European exchange-traded funds (ETFs) could be one of the safest instruments to trade if post-trade transparency was improved, new research has found.
In attempting to debunk widely held fallacies between US and European ETFs, the report from finance training firm FinTuition and Howieson Consulting found that market structure issues, including the absence of a consolidated tape for European ETFs, were among the main reasons they had not developed alongside their American counterparts.
Roy Zimmerhansl, principal at FinTuition and co-author of the white paper, said the ability to create an ETF from the underlying assets offered a further layer of protection other instruments did not.
“The creation element means lending ETFs can be safer than other instruments because there is the extra protection of being able to create an ETF, or going back to the ETF provider and taking the underlying, which you can’t do for equities or bonds,” Zimmerhansl said.
The research, which was co-authored by former TABB Group consultant Andrew Howieson, found that market structure changes, including a consolidated source of post-trade data for ETF trades in Europe, could transform trading of the instruments in Europe.
“One of the most fundamental differences between European and US ETFs is how they trade, as ETF trades – both on and off exchange – are reported to the US consolidated tape.
“In Europe, ETFs are listed on multiple venues, so each exchange records their volume independently, which doesn’t accurately display the amount of fungible shares,” Zimmerhansl said.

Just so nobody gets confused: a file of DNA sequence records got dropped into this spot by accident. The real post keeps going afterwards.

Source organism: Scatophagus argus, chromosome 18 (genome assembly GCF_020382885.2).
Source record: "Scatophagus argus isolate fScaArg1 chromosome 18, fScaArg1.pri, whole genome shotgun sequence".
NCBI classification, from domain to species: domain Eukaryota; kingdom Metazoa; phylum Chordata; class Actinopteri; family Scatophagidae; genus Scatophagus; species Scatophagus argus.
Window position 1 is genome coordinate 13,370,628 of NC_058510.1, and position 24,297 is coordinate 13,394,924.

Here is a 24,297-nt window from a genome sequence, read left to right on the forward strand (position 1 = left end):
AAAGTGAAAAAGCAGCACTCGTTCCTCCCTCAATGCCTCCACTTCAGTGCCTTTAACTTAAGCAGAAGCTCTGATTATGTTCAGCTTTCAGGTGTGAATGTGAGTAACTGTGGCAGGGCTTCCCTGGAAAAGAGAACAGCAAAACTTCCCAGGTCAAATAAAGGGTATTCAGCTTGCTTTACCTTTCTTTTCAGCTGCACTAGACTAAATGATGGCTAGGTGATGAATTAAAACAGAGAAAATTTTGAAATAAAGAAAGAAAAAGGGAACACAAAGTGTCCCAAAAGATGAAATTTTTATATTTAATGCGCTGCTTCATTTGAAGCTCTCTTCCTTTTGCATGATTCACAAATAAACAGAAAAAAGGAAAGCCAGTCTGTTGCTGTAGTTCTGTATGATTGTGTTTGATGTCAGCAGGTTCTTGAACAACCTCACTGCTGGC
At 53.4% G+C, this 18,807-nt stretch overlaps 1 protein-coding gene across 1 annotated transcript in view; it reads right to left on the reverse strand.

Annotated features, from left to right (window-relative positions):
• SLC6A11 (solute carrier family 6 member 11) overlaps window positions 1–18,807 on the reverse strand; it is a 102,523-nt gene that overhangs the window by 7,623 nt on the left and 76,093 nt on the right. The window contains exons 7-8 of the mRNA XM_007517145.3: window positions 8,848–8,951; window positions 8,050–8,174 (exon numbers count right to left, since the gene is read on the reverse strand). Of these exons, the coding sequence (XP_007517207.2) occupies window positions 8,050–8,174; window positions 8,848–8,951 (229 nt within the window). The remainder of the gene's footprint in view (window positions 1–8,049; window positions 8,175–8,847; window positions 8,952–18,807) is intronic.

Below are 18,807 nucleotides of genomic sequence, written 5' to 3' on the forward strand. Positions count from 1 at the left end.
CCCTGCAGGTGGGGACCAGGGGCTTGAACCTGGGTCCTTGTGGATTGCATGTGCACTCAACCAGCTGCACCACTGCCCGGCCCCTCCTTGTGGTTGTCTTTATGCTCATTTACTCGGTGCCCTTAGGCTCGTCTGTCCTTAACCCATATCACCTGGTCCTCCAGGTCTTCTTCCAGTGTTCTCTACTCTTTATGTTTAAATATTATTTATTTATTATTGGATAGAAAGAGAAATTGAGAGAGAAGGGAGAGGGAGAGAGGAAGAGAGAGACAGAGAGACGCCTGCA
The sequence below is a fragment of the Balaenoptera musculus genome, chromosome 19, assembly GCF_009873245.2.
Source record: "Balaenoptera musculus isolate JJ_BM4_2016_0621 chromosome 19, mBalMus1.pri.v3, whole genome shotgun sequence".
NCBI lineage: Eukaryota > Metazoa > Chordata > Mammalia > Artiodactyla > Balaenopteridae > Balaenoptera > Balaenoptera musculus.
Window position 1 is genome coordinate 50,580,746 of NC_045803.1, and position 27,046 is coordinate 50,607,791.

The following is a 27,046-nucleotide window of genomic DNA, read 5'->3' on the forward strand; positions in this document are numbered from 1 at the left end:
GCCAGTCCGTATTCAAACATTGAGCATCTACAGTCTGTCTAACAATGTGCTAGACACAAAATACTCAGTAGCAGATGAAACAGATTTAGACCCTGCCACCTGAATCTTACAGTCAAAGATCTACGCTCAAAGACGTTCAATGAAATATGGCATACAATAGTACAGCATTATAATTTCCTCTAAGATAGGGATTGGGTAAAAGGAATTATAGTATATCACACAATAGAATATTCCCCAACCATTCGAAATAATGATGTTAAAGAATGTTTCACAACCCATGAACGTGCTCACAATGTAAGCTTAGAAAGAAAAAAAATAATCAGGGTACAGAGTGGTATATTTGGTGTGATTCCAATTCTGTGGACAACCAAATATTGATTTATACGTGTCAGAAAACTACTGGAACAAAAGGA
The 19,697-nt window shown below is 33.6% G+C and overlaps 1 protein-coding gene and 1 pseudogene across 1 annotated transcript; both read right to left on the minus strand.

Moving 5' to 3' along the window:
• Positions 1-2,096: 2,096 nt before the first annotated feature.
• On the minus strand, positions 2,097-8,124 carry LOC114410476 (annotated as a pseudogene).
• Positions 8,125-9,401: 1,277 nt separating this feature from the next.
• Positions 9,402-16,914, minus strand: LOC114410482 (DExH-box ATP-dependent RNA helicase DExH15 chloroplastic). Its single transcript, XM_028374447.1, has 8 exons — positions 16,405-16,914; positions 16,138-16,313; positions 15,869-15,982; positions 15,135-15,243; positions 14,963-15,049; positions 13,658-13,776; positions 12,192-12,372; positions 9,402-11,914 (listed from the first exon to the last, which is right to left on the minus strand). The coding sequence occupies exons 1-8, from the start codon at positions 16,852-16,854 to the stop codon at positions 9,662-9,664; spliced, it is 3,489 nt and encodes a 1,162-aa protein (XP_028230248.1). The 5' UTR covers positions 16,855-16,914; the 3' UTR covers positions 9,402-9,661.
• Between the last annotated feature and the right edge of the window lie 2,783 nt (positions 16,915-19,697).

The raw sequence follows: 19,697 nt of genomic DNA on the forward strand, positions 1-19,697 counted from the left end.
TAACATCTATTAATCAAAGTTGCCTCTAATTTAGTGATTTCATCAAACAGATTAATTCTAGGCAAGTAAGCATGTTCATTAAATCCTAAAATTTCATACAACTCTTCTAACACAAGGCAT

The absence of a consolidated tape has the potential to skew average daily traded volume figures, which are the main reference point for lenders and custodial banks, which further put the instrument at a disadvantage.
The report also found demand for ETFs in Europe was linked to a lack of availability for borrowing to cover shorts and an inability to finance long positions for both hedge funds and their prime broker service providers.
European-wide regulation MiFID II currently being agreed upon by the European Parliament could incorporate ETF reporting, including trades done off-exchange, while ETF provider iShares, a subsidiary of Blackrock, recently teamed up with Bloomberg to offer an consolidated tape for ETFs that covers 22 European venues.
Last month, research from Credit Suisse indicated ETFs in Europe had shown spread improvements increasingly better than their underlying assets, which was making them more attractive to traders in Europe.